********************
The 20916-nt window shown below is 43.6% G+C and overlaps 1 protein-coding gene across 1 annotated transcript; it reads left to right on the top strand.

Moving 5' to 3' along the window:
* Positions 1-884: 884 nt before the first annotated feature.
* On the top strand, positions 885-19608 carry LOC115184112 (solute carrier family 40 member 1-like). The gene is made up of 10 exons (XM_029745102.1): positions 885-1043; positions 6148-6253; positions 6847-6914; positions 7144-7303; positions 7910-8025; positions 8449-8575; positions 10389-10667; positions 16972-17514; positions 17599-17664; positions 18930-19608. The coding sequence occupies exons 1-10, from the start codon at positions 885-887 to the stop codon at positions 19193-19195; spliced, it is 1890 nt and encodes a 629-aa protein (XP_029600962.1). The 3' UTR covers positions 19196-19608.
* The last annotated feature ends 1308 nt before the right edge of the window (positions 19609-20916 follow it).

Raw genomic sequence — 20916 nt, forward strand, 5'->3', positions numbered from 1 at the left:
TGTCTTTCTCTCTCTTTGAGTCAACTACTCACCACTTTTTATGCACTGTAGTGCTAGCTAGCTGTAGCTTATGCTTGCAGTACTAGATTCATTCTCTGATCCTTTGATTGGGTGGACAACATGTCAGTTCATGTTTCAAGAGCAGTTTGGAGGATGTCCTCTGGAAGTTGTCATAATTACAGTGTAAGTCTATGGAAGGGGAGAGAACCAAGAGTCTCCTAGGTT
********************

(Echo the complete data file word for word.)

The 20916-nt window shown below is 43.6% G+C and overlaps 1 protein-coding gene across 1 annotated transcript; it reads left to right on the top strand.

Moving 5' to 3' along the window:
* Positions 1-884: 884 nt before the first annotated feature.
* On the top strand, positions 885-19608 carry LOC115184112 (solute carrier family 40 member 1-like). The gene is made up of 10 exons (XM_029745102.1): positions 885-1043; positions 6148-6253; positions 6847-6914; positions 7144-7303; positions 7910-8025; positions 8449-8575; positions 10389-10667; positions 16972-17514; positions 17599-17664; positions 18930-19608. The coding sequence occupies exons 1-10, from the start codon at positions 885-887 to the stop codon at positions 19193-19195; spliced, it is 1890 nt and encodes a 629-aa protein (XP_029600962.1). The 3' UTR covers positions 19196-19608.
* The last annotated feature ends 1308 nt before the right edge of the window (positions 19609-20916 follow it).

Raw genomic sequence — 20916 nt, forward strand, 5'->3', positions numbered from 1 at the left:
TGTCTTTCTCTCTCTTTGAGTCAACTACTCACCACTTTTTATGCACTGTAGTGCTAGCTAGCTGTAGCTTATGCTTGCAGTACTAGATTCATTCTCTGATCCTTTGATTGGGTGGACAACATGTCAGTTCATGTTTCAAGAGCAGTTTGGAGGATGTCCTCTGGAAGTTGTCATAATTACAGTGTAAGTCTATGGAAGGGGAGAGAACCAAGAGTCTCCTAGGTT